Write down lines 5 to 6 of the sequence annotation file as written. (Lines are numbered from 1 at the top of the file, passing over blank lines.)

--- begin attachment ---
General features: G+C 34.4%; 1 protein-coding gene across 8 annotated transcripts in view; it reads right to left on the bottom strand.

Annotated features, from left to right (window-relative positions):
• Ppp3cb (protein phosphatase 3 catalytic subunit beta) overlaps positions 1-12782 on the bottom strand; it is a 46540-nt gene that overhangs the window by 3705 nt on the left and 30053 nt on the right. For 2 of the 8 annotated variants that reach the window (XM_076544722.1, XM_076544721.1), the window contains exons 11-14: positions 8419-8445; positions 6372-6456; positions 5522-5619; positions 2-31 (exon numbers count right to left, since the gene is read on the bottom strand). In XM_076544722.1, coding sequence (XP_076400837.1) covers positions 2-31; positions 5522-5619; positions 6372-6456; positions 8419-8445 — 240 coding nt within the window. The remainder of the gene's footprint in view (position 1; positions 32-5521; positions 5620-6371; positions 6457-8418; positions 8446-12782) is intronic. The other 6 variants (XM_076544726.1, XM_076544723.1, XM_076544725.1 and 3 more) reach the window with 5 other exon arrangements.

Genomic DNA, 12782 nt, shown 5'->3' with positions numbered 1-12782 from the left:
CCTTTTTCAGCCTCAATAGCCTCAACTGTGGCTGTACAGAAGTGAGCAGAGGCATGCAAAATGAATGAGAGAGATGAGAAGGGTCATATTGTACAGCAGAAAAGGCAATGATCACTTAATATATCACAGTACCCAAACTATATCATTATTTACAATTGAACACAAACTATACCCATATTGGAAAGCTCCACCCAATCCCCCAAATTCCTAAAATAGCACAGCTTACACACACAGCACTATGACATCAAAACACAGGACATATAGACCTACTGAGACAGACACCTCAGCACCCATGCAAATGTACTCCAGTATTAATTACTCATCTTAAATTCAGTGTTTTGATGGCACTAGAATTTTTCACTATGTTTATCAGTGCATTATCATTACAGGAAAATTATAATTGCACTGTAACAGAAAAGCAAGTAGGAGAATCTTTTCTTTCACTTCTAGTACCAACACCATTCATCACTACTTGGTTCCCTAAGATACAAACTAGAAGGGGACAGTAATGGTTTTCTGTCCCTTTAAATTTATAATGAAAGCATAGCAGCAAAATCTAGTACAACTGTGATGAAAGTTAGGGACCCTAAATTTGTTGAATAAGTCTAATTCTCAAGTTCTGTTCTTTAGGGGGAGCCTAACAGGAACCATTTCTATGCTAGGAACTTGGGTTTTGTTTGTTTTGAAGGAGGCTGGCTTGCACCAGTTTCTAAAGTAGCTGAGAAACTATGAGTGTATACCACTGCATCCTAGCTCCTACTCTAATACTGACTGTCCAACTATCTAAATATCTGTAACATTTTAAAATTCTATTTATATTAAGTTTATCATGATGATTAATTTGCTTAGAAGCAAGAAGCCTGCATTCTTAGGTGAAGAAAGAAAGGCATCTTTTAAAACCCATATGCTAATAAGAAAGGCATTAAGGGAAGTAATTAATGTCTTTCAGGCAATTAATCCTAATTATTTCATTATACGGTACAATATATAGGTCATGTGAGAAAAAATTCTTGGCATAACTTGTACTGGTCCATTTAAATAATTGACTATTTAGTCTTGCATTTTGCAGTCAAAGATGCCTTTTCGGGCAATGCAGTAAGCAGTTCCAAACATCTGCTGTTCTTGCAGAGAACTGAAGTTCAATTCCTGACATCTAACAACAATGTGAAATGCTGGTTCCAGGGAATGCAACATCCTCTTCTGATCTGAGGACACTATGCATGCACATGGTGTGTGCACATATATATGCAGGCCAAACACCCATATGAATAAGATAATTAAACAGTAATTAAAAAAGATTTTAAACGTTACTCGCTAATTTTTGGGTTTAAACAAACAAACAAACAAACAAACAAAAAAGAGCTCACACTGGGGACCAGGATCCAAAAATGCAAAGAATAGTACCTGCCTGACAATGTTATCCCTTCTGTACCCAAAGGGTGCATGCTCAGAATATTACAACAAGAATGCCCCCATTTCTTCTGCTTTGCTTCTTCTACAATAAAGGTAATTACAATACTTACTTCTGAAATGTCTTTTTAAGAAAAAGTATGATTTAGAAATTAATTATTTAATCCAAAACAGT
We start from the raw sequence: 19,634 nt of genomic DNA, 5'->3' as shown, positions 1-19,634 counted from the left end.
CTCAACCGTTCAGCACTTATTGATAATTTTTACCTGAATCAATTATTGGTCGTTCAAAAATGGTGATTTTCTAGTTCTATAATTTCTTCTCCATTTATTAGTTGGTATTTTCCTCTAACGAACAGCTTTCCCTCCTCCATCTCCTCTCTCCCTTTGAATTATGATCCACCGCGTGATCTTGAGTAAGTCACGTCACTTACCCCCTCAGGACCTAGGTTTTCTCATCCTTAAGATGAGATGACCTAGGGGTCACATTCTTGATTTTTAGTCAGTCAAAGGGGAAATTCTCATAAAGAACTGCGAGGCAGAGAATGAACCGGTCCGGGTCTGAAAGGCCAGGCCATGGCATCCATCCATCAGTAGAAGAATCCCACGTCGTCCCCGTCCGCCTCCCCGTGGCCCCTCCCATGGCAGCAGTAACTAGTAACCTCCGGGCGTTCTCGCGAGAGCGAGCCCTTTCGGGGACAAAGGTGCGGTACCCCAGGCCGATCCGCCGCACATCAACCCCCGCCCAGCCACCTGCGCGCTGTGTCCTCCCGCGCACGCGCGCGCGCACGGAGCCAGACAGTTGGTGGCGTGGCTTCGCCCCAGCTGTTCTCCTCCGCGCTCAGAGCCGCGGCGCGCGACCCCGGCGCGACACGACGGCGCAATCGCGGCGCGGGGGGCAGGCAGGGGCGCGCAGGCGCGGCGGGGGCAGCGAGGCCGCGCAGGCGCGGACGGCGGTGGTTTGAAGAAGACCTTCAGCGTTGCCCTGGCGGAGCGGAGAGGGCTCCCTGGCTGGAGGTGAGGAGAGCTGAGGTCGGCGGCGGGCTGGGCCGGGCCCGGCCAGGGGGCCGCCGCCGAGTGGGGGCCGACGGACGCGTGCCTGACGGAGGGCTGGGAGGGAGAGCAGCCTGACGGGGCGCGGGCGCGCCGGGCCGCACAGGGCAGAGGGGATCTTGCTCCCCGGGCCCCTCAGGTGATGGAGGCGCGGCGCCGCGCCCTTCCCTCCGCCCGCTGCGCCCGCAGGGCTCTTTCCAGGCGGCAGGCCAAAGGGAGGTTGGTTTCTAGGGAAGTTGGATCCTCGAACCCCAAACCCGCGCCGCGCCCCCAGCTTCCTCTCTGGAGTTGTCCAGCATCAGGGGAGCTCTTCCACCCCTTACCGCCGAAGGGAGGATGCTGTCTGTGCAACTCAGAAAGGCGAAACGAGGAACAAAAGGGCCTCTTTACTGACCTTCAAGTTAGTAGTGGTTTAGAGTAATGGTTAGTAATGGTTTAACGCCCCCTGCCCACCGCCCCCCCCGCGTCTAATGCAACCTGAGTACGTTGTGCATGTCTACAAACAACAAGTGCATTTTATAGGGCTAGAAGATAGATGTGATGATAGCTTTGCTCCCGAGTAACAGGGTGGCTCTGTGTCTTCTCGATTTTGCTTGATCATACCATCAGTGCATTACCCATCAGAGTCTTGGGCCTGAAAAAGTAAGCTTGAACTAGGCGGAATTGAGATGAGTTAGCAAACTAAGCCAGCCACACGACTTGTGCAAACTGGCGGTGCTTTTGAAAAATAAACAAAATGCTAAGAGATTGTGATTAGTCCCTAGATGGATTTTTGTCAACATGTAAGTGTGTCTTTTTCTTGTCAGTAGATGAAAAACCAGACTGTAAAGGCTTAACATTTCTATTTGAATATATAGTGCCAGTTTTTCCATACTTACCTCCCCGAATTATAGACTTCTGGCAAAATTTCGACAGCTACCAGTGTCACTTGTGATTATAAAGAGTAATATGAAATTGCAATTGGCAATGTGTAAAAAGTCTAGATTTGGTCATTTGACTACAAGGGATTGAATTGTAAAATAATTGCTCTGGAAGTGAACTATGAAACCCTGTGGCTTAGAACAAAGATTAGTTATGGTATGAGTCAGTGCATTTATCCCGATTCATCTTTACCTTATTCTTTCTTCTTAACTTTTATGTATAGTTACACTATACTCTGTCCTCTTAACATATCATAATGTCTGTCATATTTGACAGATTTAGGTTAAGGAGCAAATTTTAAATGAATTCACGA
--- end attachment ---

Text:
CCTTTTTCAGCCTCAATAGCCTCAACTGTGGCTGTACAGAAGTGAGCAGAGGCATGCAAAATGAATGAGAGAGATGAGAAGGGTCATATTGTACAGCAGAAAAGGCAATGATCACTTAATATATCACAGTACCCAAACTATATCATTATTTACAATTGAACACAAACTATACCCATATTGGAAAGCTCCACCCAATCCCCCAAATTCCTAAAATAGCACAGCTTACACACACAGCACTATGACATCAAAACACAGGACATATAGACCTACTGAGACAGACACCTCAGCACCCATGCAAATGTACTCCAGTATTAATTACTCATCTTAAATTCAGTGTTTTGATGGCACTAGAATTTTTCACTATGTTTATCAGTGCATTATCATTACAGGAAAATTATAATTGCACTGTAACAGAAAAGCAAGTAGGAGAATCTTTTCTTTCACTTCTAGTACCAACACCATTCATCACTACTTGGTTCCCTAAGATACAAACTAGAAGGGGACAGTAATGGTTTTCTGTCCCTTTAAATTTATAATGAAAGCATAGCAGCAAAATCTAGTACAACTGTGATGAAAGTTAGGGACCCTAAATTTGTTGAATAAGTCTAATTCTCAAGTTCTGTTCTTTAGGGGGAGCCTAACAGGAACCATTTCTATGCTAGGAACTTGGGTTTTGTTTGTTTTGAAGGAGGCTGGCTTGCACCAGTTTCTAAAGTAGCTGAGAAACTATGAGTGTATACCACTGCATCCTAGCTCCTACTCTAATACTGACTGTCCAACTATCTAAATATCTGTAACATTTTAAAATTCTATTTATATTAAGTTTATCATGATGATTAATTTGCTTAGAAGCAAGAAGCCTGCATTCTTAGGTGAAGAAAGAAAGGCATCTTTTAAAACCCATATGCTAATAAGAAAGGCATTAAGGGAAGTAATTAATGTCTTTCAGGCAATTAATCCTAATTATTTCATTATACGGTACAATATATAGGTCATGTGAGAAAAAATTCTTGGCATAACTTGTACTGGTCCATTTAAATAATTGACTATTTAGTCTTGCATTTTGCAGTCAAAGATGCCTTTTCGGGCAATGCAGTAAGCAGTTCCAAACATCTGCTGTTCTTGCAGAGAACTGAAGTTCAATTCCTGACATCTAACAACAATGTGAAATGCTGGTTCCAGGGAATGCAACATCCTCTTCTGATCTGAGGACACTATGCATGCACATGGTGTGTGCACATATATATGCAGGCCAAACACCCATATGAATAAGATAATTAAACAGTAATTAAAAAAGATTTTAAACGTTACTCGCTAATTTTTGGGTTTAAACAAACAAACAAACAAACAAACAAAAAAGAGCTCACACTGGGGACCAGGATCCAAAAATGCAAAGAATAGTACCTGCCTGACAATGTTATCCCTTCTGTACCCAAAGGGTGCATGCTCAGAATATTACAACAAGAATGCCCCCATTTCTTCTGCTTTGCTTCTTCTACAATAAAGGTAATTACAATACTTACTTCTGAAATGTCTTTTTAAGAAAAAGTATGATTTAGAAATTAATTATTTAATCCAAAACAGT
We start from the raw sequence: 19,634 nt of genomic DNA, 5'->3' as shown, positions 1-19,634 counted from the left end.